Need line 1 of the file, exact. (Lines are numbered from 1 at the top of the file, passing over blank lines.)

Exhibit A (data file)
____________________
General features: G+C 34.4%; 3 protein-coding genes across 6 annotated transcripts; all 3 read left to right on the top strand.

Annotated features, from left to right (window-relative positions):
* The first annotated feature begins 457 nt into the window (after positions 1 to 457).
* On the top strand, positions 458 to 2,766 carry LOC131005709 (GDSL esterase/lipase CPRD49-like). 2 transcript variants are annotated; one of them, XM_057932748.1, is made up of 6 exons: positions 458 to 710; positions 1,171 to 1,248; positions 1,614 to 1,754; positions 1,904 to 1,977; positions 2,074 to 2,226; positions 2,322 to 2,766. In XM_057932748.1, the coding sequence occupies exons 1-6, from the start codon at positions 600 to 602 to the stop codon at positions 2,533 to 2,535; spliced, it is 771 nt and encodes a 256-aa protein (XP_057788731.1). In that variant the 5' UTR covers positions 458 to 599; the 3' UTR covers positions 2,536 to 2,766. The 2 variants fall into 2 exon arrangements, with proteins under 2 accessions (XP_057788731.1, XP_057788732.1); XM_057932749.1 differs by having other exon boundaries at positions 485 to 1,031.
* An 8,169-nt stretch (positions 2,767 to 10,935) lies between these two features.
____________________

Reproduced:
General features: G+C 34.4%; 3 protein-coding genes across 6 annotated transcripts; all 3 read left to right on the top strand.